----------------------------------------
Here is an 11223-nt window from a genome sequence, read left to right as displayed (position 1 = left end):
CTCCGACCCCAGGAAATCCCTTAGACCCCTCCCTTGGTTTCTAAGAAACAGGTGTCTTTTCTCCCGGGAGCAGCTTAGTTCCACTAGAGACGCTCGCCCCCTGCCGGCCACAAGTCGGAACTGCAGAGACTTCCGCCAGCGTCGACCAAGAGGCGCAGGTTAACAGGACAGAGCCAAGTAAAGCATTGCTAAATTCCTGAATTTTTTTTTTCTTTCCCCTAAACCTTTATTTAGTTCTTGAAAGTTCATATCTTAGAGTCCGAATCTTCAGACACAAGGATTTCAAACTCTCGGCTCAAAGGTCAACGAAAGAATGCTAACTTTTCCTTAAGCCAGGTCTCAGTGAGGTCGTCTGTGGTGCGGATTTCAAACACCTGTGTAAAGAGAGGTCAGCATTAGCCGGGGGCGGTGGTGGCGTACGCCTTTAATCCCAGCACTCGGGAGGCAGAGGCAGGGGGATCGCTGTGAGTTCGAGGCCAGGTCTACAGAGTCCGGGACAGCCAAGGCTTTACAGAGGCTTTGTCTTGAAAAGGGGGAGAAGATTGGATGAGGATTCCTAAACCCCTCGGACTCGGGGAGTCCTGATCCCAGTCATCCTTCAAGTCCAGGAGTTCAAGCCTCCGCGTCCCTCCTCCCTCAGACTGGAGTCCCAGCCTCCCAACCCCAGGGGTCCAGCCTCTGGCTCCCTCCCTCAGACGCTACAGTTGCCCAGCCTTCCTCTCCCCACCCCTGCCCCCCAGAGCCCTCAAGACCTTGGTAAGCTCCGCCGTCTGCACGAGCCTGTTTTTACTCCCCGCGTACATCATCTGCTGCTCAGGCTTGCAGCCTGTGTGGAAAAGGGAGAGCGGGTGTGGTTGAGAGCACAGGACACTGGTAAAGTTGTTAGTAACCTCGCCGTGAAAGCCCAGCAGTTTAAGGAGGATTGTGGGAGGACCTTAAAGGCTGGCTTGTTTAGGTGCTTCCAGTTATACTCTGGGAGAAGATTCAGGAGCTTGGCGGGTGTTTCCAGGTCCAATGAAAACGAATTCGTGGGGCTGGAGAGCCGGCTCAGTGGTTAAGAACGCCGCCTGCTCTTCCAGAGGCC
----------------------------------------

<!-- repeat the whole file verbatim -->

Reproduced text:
Here is an 11223-nt window from a genome sequence, read left to right as displayed (position 1 = left end):
CTCCGACCCCAGGAAATCCCTTAGACCCCTCCCTTGGTTTCTAAGAAACAGGTGTCTTTTCTCCCGGGAGCAGCTTAGTTCCACTAGAGACGCTCGCCCCCTGCCGGCCACAAGTCGGAACTGCAGAGACTTCCGCCAGCGTCGACCAAGAGGCGCAGGTTAACAGGACAGAGCCAAGTAAAGCATTGCTAAATTCCTGAATTTTTTTTTTCTTTCCCCTAAACCTTTATTTAGTTCTTGAAAGTTCATATCTTAGAGTCCGAATCTTCAGACACAAGGATTTCAAACTCTCGGCTCAAAGGTCAACGAAAGAATGCTAACTTTTCCTTAAGCCAGGTCTCAGTGAGGTCGTCTGTGGTGCGGATTTCAAACACCTGTGTAAAGAGAGGTCAGCATTAGCCGGGGGCGGTGGTGGCGTACGCCTTTAATCCCAGCACTCGGGAGGCAGAGGCAGGGGGATCGCTGTGAGTTCGAGGCCAGGTCTACAGAGTCCGGGACAGCCAAGGCTTTACAGAGGCTTTGTCTTGAAAAGGGGGAGAAGATTGGATGAGGATTCCTAAACCCCTCGGACTCGGGGAGTCCTGATCCCAGTCATCCTTCAAGTCCAGGAGTTCAAGCCTCCGCGTCCCTCCTCCCTCAGACTGGAGTCCCAGCCTCCCAACCCCAGGGGTCCAGCCTCTGGCTCCCTCCCTCAGACGCTACAGTTGCCCAGCCTTCCTCTCCCCACCCCTGCCCCCCAGAGCCCTCAAGACCTTGGTAAGCTCCGCCGTCTGCACGAGCCTGTTTTTACTCCCCGCGTACATCATCTGCTGCTCAGGCTTGCAGCCTGTGTGGAAAAGGGAGAGCGGGTGTGGTTGAGAGCACAGGACACTGGTAAAGTTGTTAGTAACCTCGCCGTGAAAGCCCAGCAGTTTAAGGAGGATTGTGGGAGGACCTTAAAGGCTGGCTTGTTTAGGTGCTTCCAGTTATACTCTGGGAGAAGATTCAGGAGCTTGGCGGGTGTTTCCAGGTCCAATGAAAACGAATTCGTGGGGCTGGAGAGCCGGCTCAGTGGTTAAGAACGCCGCCTGCTCTTCCAGAGGCC